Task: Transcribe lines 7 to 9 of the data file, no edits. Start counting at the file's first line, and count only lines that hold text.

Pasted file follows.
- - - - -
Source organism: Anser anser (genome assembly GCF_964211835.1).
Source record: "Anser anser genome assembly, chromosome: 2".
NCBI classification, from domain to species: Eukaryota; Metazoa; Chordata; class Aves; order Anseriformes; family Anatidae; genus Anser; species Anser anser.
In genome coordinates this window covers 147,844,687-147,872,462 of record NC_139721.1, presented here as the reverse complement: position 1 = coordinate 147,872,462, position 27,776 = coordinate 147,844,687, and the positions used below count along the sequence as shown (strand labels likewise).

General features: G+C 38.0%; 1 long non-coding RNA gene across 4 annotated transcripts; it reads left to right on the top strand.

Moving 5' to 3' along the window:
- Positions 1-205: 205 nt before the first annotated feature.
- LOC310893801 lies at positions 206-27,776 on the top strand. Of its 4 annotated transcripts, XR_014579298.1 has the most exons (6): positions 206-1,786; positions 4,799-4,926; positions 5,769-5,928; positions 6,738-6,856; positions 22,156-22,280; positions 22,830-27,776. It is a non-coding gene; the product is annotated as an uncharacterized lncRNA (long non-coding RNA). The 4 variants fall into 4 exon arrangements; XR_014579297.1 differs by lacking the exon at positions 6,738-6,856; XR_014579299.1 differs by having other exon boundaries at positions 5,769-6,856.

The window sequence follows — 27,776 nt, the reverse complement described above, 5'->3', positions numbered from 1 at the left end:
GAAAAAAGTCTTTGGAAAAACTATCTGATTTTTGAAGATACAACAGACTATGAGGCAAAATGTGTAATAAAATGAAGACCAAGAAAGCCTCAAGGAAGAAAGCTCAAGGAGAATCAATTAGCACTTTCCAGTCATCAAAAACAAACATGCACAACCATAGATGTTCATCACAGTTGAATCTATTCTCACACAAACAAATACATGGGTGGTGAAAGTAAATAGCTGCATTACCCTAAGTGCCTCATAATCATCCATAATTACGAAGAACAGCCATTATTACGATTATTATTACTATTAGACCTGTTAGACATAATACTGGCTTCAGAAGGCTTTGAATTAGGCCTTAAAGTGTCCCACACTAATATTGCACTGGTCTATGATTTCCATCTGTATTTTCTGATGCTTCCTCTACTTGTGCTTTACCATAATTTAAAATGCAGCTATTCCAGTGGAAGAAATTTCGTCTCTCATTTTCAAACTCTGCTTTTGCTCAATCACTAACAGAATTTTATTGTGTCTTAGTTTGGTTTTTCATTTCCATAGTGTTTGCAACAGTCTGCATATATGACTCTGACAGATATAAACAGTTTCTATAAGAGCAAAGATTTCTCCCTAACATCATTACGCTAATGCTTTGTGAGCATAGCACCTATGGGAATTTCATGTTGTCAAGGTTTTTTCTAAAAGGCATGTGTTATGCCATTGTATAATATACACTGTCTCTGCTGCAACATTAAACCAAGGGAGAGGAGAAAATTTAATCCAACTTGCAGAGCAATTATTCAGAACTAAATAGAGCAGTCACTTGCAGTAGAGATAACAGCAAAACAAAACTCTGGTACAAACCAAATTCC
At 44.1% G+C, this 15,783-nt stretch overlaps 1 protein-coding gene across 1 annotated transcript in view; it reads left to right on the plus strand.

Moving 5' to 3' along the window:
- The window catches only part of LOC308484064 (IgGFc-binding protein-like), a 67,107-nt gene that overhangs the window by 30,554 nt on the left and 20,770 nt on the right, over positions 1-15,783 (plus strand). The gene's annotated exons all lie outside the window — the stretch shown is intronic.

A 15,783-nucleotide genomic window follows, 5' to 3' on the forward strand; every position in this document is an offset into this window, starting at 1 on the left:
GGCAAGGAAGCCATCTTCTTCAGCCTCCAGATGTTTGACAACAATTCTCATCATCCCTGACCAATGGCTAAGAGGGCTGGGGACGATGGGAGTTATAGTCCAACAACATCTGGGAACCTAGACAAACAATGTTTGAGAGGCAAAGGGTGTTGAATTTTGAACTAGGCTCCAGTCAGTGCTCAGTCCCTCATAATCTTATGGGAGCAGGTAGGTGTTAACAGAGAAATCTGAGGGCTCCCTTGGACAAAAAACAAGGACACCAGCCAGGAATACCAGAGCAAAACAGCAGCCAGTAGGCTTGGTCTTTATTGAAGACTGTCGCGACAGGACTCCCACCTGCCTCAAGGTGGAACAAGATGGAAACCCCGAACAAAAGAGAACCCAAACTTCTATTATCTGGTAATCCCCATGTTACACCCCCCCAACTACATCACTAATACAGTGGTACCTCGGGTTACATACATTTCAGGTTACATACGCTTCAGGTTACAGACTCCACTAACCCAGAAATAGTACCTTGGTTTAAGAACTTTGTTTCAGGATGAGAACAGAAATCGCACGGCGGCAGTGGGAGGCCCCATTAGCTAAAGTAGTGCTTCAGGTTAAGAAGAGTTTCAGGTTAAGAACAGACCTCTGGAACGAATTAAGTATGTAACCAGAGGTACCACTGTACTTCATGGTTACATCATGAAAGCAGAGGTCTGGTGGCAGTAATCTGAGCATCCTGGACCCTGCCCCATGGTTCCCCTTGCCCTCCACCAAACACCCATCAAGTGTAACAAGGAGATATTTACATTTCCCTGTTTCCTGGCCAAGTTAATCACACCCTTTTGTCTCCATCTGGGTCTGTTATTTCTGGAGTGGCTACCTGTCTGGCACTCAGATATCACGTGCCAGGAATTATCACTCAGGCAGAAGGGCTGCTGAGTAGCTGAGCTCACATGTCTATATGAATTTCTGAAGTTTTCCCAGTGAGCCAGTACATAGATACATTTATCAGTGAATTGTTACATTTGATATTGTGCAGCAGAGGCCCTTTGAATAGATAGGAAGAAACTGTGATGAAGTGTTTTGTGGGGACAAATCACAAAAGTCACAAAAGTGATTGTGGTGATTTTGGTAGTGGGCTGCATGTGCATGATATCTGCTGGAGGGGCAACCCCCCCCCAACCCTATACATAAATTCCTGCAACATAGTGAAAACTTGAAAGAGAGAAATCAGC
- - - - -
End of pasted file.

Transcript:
- Positions 1-205: 205 nt before the first annotated feature.
- LOC310893801 lies at positions 206-27,776 on the top strand. Of its 4 annotated transcripts, XR_014579298.1 has the most exons (6): positions 206-1,786; positions 4,799-4,926; positions 5,769-5,928; positions 6,738-6,856; positions 22,156-22,280; positions 22,830-27,776. It is a non-coding gene; the product is annotated as an uncharacterized lncRNA (long non-coding RNA). The 4 variants fall into 4 exon arrangements; XR_014579297.1 differs by lacking the exon at positions 6,738-6,856; XR_014579299.1 differs by having other exon boundaries at positions 5,769-6,856.

The window sequence follows — 27,776 nt, the reverse complement described above, 5'->3', positions numbered from 1 at the left end: